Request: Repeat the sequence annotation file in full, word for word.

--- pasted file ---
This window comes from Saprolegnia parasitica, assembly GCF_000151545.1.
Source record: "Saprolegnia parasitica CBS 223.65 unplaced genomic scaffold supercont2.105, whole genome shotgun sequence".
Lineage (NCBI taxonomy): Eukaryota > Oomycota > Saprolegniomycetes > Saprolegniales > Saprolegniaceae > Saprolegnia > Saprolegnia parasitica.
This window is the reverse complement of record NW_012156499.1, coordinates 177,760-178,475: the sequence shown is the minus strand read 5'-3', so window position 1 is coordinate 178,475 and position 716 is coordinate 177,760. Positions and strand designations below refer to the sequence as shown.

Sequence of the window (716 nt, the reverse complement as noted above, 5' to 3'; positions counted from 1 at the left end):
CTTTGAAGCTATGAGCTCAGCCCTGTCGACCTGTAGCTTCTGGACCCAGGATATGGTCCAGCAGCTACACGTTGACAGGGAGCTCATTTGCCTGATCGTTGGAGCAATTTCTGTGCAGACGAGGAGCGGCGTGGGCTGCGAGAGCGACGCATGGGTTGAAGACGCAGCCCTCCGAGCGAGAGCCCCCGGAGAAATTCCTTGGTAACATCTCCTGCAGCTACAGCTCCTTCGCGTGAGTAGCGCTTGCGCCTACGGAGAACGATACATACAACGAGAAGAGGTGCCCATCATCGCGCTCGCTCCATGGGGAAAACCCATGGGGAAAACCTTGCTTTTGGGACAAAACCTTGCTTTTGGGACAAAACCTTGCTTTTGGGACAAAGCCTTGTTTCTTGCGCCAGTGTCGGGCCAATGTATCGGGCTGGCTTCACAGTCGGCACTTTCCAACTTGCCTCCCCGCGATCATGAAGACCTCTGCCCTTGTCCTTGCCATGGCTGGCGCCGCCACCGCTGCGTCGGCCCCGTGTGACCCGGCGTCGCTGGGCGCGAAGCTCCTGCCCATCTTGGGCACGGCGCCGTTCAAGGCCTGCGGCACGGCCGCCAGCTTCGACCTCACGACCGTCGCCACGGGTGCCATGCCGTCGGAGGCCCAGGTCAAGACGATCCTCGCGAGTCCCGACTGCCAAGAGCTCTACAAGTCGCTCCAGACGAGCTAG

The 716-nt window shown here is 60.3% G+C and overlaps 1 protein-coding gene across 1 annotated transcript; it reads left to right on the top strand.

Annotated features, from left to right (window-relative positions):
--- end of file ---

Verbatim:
This window comes from Saprolegnia parasitica, assembly GCF_000151545.1.
Source record: "Saprolegnia parasitica CBS 223.65 unplaced genomic scaffold supercont2.105, whole genome shotgun sequence".
Lineage (NCBI taxonomy): Eukaryota > Oomycota > Saprolegniomycetes > Saprolegniales > Saprolegniaceae > Saprolegnia > Saprolegnia parasitica.
This window is the reverse complement of record NW_012156499.1, coordinates 177,760-178,475: the sequence shown is the minus strand read 5'-3', so window position 1 is coordinate 178,475 and position 716 is coordinate 177,760. Positions and strand designations below refer to the sequence as shown.

Sequence of the window (716 nt, the reverse complement as noted above, 5' to 3'; positions counted from 1 at the left end):
CTTTGAAGCTATGAGCTCAGCCCTGTCGACCTGTAGCTTCTGGACCCAGGATATGGTCCAGCAGCTACACGTTGACAGGGAGCTCATTTGCCTGATCGTTGGAGCAATTTCTGTGCAGACGAGGAGCGGCGTGGGCTGCGAGAGCGACGCATGGGTTGAAGACGCAGCCCTCCGAGCGAGAGCCCCCGGAGAAATTCCTTGGTAACATCTCCTGCAGCTACAGCTCCTTCGCGTGAGTAGCGCTTGCGCCTACGGAGAACGATACATACAACGAGAAGAGGTGCCCATCATCGCGCTCGCTCCATGGGGAAAACCCATGGGGAAAACCTTGCTTTTGGGACAAAACCTTGCTTTTGGGACAAAACCTTGCTTTTGGGACAAAGCCTTGTTTCTTGCGCCAGTGTCGGGCCAATGTATCGGGCTGGCTTCACAGTCGGCACTTTCCAACTTGCCTCCCCGCGATCATGAAGACCTCTGCCCTTGTCCTTGCCATGGCTGGCGCCGCCACCGCTGCGTCGGCCCCGTGTGACCCGGCGTCGCTGGGCGCGAAGCTCCTGCCCATCTTGGGCACGGCGCCGTTCAAGGCCTGCGGCACGGCCGCCAGCTTCGACCTCACGACCGTCGCCACGGGTGCCATGCCGTCGGAGGCCCAGGTCAAGACGATCCTCGCGAGTCCCGACTGCCAAGAGCTCTACAAGTCGCTCCAGACGAGCTAG

The 716-nt window shown here is 60.3% G+C and overlaps 1 protein-coding gene across 1 annotated transcript; it reads left to right on the top strand.

Annotated features, from left to right (window-relative positions):